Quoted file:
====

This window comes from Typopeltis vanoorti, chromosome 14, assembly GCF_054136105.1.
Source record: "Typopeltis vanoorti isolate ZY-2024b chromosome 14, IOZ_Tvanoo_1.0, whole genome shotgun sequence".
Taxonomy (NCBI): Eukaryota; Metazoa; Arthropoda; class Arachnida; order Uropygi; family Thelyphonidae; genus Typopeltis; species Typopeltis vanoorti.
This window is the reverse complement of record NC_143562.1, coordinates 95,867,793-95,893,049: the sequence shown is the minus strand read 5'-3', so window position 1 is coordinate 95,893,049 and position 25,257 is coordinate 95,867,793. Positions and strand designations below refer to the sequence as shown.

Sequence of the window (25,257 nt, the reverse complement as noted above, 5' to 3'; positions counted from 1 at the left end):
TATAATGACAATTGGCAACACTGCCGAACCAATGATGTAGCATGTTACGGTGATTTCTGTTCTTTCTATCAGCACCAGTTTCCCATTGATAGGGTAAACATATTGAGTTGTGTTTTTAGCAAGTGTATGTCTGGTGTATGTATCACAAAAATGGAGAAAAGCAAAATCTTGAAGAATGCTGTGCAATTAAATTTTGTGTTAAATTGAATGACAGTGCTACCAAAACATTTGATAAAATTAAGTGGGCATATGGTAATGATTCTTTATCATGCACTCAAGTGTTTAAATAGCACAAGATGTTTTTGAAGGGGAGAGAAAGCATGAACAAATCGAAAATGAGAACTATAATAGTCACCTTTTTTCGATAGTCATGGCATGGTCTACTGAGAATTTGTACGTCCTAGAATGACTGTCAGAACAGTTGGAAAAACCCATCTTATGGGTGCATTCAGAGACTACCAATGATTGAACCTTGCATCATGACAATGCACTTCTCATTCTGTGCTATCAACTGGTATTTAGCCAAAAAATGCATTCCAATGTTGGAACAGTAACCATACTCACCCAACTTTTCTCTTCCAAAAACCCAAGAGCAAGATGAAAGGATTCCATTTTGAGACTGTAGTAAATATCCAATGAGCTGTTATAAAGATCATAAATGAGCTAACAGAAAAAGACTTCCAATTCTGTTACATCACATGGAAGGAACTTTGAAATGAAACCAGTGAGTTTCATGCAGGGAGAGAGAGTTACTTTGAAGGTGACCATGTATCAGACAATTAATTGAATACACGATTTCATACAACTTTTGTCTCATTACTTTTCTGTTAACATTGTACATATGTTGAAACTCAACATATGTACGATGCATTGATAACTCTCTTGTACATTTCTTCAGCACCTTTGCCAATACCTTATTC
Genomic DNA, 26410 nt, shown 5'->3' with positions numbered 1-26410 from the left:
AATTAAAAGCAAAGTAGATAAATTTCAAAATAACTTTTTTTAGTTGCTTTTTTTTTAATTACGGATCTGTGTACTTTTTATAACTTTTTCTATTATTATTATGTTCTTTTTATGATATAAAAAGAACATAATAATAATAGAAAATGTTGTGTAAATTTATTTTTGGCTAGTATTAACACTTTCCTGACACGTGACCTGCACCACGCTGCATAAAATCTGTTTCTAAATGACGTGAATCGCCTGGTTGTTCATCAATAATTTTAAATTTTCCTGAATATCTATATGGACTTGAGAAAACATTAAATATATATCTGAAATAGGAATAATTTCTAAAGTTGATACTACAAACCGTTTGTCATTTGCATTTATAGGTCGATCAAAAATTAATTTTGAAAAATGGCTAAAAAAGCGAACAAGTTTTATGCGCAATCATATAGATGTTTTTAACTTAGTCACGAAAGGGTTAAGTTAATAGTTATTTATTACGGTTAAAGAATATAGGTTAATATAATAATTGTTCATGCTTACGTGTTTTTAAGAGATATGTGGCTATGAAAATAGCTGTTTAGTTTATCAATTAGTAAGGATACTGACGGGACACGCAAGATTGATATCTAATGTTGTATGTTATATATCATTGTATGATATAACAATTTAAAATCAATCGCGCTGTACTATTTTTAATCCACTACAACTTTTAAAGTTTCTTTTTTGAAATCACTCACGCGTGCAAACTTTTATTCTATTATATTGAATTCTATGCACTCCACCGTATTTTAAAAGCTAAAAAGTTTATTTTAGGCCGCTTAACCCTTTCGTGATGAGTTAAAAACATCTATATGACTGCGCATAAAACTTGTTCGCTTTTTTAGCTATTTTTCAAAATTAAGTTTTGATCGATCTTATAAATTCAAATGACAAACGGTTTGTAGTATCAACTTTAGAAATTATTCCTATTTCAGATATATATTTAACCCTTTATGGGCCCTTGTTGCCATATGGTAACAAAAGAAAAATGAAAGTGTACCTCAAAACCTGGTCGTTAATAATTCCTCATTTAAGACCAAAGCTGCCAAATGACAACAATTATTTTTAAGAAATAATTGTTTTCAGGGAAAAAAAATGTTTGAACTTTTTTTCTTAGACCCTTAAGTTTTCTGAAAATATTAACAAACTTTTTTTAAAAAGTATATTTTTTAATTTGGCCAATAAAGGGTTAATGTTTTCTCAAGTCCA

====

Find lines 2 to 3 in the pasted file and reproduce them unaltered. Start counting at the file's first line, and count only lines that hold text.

Source record: "Typopeltis vanoorti isolate ZY-2024b chromosome 14, IOZ_Tvanoo_1.0, whole genome shotgun sequence".
Taxonomy (NCBI): Eukaryota; Metazoa; Arthropoda; class Arachnida; order Uropygi; family Thelyphonidae; genus Typopeltis; species Typopeltis vanoorti.